Proving the Business Case for the Internet of Things

AWS helps developers build machine-learning models

Steve Rogerson
December 11, 2019

At last week’s AWS Re:Invent conference in Las Vegas, Amazon Web Services announced six Amazon SageMaker capabilities, including SageMaker Studio, the first fully integrated development environment for machine learning, that makes it easier for developers to build, debug, train, deploy, monitor and operate custom machine-learning models.
The announcements give developers tools such as elastic notebooks, experiment management, automatic model creation, debugging and profiling, and model drift detection, and wrap them in an integrated development environment (IDE) for machine learning.
SageMaker is a fully managed service that removes the heavy lifting from each step of the machine-learning process. Various companies use SageMaker to accelerate their machine-learning deployments. These include ADP, AstraZeneca, Avis, Bayer, British Airways, Cerner, Convoy, Emirates NBD, Gallup, Georgia-Pacific, GoDaddy, Hearst, Intuit, LexisNexis, Los Angeles Clippers, NuData, Panasonic Avionics, Globe & Mail, and T-Mobile.
Since launch, AWS has regularly added capabilities to SageMaker, with more than 50 delivered in the past year alone, including SageMaker Ground Truth to build highly accurate annotated training datasets, SageMaker RL to help developers use a training technique called reinforcement learning, and SageMaker Neo which gives developers the ability to train an algorithm once and deploy on any hardware.
These capabilities have helped many more developers build custom machine-learning models. But just as barriers to machine-learning adoption have been removed, the desire to use machine learning at scale has increased.
SageMaker makes a lot of the building block steps to developing machine-learning models easier. But many times, building models that evolve successfully as a business grows takes a lot of optimisations between these building blocks and requires visibility into what’s working or not and why. These challenges are not unique to machine learning, as the same is true of software development generally. However, over the past few decades, lots of tools such as IDEs that help with testing, debugging, deployment, monitoring and profiling have been built to help with the challenges faced by software developers. But due to its relative immaturity, these same tools simply haven’t existed in machine learning until now.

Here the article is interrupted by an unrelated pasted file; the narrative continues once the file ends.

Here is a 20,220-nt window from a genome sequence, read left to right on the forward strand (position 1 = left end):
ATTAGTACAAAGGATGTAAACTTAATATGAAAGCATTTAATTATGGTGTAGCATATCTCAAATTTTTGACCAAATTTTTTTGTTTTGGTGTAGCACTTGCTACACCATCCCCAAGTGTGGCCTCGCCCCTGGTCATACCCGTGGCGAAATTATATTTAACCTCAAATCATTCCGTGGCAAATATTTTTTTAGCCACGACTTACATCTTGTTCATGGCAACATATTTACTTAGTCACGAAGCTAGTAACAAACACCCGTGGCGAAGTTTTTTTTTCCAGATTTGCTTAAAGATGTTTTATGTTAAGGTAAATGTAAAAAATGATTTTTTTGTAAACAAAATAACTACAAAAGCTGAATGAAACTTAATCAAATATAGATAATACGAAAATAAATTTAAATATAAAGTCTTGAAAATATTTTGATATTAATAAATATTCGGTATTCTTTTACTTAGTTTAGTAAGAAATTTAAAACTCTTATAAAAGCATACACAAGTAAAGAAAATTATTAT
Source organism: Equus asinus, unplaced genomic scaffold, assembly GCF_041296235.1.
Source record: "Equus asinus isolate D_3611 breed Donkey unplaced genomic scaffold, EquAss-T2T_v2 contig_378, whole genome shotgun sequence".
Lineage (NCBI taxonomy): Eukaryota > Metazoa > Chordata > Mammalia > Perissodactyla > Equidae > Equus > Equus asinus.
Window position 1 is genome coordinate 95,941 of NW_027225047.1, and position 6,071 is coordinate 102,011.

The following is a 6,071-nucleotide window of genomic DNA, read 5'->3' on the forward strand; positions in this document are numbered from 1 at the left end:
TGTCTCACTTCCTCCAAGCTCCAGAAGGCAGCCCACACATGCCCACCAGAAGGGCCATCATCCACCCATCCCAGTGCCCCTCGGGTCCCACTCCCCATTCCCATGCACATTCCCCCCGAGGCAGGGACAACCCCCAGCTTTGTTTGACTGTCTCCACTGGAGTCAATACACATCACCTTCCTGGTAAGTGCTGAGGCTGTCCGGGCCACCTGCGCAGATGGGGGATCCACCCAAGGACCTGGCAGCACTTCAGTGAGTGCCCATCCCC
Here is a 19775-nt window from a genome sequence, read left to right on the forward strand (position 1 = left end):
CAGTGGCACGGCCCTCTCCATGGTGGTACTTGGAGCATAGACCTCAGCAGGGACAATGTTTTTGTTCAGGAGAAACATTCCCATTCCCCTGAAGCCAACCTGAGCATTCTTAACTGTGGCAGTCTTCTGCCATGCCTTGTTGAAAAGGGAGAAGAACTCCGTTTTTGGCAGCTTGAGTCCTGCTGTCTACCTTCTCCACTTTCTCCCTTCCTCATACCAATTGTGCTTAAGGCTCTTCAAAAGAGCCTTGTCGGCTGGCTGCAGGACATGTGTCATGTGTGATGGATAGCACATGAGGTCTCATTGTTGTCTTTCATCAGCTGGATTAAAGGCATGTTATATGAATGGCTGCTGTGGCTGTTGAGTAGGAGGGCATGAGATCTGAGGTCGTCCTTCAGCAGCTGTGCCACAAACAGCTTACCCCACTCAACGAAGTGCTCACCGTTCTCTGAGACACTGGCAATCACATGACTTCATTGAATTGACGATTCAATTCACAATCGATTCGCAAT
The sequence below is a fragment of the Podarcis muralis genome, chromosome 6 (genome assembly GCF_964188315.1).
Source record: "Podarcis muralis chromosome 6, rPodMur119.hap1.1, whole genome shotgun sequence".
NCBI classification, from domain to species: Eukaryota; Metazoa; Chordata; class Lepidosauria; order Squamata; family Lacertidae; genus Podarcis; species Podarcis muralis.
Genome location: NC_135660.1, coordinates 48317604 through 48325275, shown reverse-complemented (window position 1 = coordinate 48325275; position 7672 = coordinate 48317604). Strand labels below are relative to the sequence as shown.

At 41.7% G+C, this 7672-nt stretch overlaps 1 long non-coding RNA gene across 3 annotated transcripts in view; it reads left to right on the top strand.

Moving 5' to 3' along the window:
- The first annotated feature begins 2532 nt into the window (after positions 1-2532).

These announcements include capabilities that make it easier to build, train, explain, inspect, monitor, debug and run custom machine-learning models.
SageMaker Studio pulls together all the components used for machine learning in a single place. As with an IDE, developers can view and organise their source code, dependencies, documentation and other applications assets such as images used for mobile apps. Today, there are a lot of components to machine-learning workflows, many of which come with their own set of tools that exist separately today.
The SageMaker Studio IDE provides a single interface for all the Amazon SageMaker capabilities announced last week and the entire machine-learning workflow. Studio gives developers the ability to create project folders, organise notebooks and datasets, and discuss notebooks and results collaboratively. It makes it simpler and faster to build, train, explain, inspect, monitor, debug and run machine-learning models from a single interface.